Here are some fun facts about Leap Year and Leap Day to share with your children!
What is a Leap Year?
Every four years a day is added to the calendar. It happens in a leap year. Every four years there is a year with 366 days instead of the usual 365. The year 2012 is a leap year. Pretty cool, huh?
What is Leap Day?
During a Leap Year, an extra day is added to the month of February. So, every four years the month of February has 29 days instead of 28. February 29th is considered Leap Day.
Why does this all happen?
The calendar is supposed to match the solar year, which is the length of time it takes the Earth to orbit the Sun once. It takes the earth 365 days, 5 hours, 48 minutes and 46 seconds to complete it’s orbit. The extra 5 hours, 48 minutes and 46 seconds begin to add up and after 4 years the calendar is off by about 1 day. So in order to get everything lined up again, every 4 years an extra day is added to the month of February.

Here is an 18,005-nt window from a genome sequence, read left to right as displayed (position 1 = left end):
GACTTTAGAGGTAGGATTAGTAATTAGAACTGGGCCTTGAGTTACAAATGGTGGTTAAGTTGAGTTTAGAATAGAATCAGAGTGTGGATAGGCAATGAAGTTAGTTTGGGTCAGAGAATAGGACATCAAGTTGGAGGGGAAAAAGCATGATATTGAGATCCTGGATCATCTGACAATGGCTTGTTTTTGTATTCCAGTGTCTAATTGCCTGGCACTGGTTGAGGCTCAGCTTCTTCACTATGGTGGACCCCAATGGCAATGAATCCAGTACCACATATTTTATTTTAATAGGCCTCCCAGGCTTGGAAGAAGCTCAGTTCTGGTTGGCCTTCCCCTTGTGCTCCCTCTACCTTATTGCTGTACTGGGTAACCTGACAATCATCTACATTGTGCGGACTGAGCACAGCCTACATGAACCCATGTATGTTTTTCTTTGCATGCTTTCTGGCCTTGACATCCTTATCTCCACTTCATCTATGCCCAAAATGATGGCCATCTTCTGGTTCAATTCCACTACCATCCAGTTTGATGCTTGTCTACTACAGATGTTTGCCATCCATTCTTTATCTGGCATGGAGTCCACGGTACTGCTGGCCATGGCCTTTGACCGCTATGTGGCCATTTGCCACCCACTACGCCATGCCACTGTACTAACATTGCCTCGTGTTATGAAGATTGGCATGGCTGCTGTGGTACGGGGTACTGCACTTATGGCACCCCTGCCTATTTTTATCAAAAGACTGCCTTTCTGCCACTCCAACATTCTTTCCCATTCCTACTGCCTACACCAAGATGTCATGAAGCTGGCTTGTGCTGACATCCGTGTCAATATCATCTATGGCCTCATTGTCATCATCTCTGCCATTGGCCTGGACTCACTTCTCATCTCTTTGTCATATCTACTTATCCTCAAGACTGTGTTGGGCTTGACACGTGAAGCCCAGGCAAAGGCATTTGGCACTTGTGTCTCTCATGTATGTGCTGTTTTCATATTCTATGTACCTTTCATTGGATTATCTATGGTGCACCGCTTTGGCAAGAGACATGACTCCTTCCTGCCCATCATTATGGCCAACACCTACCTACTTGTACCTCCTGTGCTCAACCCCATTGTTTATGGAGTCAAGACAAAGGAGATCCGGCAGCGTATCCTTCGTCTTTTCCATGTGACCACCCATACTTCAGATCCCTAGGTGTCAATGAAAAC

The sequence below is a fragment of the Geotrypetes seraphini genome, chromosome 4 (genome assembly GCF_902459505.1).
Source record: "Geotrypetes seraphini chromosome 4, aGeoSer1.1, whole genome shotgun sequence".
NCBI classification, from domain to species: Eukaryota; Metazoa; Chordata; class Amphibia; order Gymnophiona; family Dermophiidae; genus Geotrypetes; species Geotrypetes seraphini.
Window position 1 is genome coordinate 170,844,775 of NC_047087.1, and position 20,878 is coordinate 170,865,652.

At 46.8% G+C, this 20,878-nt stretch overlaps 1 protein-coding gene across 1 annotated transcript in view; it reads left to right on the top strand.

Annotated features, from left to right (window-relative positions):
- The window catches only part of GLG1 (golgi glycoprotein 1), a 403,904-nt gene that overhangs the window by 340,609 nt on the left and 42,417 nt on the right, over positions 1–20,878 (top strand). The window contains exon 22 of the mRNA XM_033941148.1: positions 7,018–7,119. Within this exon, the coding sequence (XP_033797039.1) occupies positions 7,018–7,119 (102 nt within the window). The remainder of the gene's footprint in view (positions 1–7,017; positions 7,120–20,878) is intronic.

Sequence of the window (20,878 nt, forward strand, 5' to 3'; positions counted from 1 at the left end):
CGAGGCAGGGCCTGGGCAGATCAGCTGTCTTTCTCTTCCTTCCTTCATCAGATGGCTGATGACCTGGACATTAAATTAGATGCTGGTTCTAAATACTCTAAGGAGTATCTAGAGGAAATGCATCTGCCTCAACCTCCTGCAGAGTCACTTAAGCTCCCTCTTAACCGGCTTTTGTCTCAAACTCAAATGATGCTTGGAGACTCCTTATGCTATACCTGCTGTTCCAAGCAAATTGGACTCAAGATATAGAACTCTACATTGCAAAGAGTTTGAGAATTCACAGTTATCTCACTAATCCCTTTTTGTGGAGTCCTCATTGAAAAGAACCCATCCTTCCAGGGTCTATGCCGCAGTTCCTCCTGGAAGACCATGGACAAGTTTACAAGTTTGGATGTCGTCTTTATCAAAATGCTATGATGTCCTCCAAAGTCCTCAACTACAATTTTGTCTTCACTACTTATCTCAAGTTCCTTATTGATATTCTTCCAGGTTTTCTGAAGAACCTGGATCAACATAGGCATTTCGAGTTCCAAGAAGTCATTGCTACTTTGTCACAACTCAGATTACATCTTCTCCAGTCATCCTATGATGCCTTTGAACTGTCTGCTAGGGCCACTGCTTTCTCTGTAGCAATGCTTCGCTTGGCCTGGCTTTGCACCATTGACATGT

Who figured this all out?
The Egyptians were the first to think of adding a leap day every 4 years. This idea was later adapted by the Romans. In the year 46 B.C. the Roman emperor Julius Caesar added an extra day to February every four years, and the leap year was born.
What if someone is born on Leap Day?
If someone is born on Leap Day would they only be 2 years old instead of 8? The answer is no, because although their birth date may not be on the calendar each year, they are still getting older every year. Someone born on Leap Day still gets to have a party and celebrate their birthday. It may just have to be done on a different day during certain Non-Leap Years.
A Leap Year Rhyme
Thirty days hath September,
April, June, and November;
All the rest have thirty-one,
Excepting February alone,
And that has twenty-eight days clear,
And twenty-nine in each leap year.